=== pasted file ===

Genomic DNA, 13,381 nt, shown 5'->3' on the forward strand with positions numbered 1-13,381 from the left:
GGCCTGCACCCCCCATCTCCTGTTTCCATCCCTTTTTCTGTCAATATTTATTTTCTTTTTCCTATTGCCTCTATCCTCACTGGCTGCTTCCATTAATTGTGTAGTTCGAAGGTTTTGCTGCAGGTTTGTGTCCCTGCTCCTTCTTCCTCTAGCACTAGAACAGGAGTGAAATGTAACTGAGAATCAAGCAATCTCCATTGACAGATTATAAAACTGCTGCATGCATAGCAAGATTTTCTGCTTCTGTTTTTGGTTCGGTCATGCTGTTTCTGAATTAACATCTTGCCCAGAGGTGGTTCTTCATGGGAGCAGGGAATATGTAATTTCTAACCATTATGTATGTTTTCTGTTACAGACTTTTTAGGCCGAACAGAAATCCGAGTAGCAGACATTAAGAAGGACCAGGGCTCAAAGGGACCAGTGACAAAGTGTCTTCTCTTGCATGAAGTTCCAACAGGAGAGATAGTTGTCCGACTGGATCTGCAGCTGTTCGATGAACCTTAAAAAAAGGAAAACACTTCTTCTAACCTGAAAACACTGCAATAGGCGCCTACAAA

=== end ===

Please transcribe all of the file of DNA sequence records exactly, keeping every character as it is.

Genomic DNA, 13,381 nt, shown 5'->3' on the forward strand with positions numbered 1-13,381 from the left:
GGCCTGCACCCCCCATCTCCTGTTTCCATCCCTTTTTCTGTCAATATTTATTTTCTTTTTCCTATTGCCTCTATCCTCACTGGCTGCTTCCATTAATTGTGTAGTTCGAAGGTTTTGCTGCAGGTTTGTGTCCCTGCTCCTTCTTCCTCTAGCACTAGAACAGGAGTGAAATGTAACTGAGAATCAAGCAATCTCCATTGACAGATTATAAAACTGCTGCATGCATAGCAAGATTTTCTGCTTCTGTTTTTGGTTCGGTCATGCTGTTTCTGAATTAACATCTTGCCCAGAGGTGGTTCTTCATGGGAGCAGGGAATATGTAATTTCTAACCATTATGTATGTTTTCTGTTACAGACTTTTTAGGCCGAACAGAAATCCGAGTAGCAGACATTAAGAAGGACCAGGGCTCAAAGGGACCAGTGACAAAGTGTCTTCTCTTGCATGAAGTTCCAACAGGAGAGATAGTTGTCCGACTGGATCTGCAGCTGTTCGATGAACCTTAAAAAAAGGAAAACACTTCTTCTAACCTGAAAACACTGCAATAGGCGCCTACAAA